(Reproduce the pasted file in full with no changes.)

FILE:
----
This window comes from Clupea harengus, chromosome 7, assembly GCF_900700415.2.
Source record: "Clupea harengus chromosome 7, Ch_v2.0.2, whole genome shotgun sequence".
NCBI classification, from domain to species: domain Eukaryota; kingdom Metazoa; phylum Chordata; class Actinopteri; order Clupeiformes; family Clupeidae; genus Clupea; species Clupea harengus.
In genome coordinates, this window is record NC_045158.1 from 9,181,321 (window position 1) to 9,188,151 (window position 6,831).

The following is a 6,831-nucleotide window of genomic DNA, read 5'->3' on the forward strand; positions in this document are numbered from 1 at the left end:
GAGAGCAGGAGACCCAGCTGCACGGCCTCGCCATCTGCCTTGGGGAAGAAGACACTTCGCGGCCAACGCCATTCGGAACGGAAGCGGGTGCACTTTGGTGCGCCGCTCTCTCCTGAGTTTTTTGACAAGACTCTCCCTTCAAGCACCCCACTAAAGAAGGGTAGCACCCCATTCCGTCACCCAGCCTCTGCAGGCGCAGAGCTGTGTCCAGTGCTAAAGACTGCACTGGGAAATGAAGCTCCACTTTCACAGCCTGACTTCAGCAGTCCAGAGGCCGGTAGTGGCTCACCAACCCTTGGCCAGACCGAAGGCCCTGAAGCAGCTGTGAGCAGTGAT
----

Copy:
This window comes from Clupea harengus, chromosome 7, assembly GCF_900700415.2.
Source record: "Clupea harengus chromosome 7, Ch_v2.0.2, whole genome shotgun sequence".
NCBI classification, from domain to species: domain Eukaryota; kingdom Metazoa; phylum Chordata; class Actinopteri; order Clupeiformes; family Clupeidae; genus Clupea; species Clupea harengus.
In genome coordinates, this window is record NC_045158.1 from 9,181,321 (window position 1) to 9,188,151 (window position 6,831).

The following is a 6,831-nucleotide window of genomic DNA, read 5'->3' on the forward strand; positions in this document are numbered from 1 at the left end:
GAGAGCAGGAGACCCAGCTGCACGGCCTCGCCATCTGCCTTGGGGAAGAAGACACTTCGCGGCCAACGCCATTCGGAACGGAAGCGGGTGCACTTTGGTGCGCCGCTCTCTCCTGAGTTTTTTGACAAGACTCTCCCTTCAAGCACCCCACTAAAGAAGGGTAGCACCCCATTCCGTCACCCAGCCTCTGCAGGCGCAGAGCTGTGTCCAGTGCTAAAGACTGCACTGGGAAATGAAGCTCCACTTTCACAGCCTGACTTCAGCAGTCCAGAGGCCGGTAGTGGCTCACCAACCCTTGGCCAGACCGAAGGCCCTGAAGCAGCTGTGAGCAGTGAT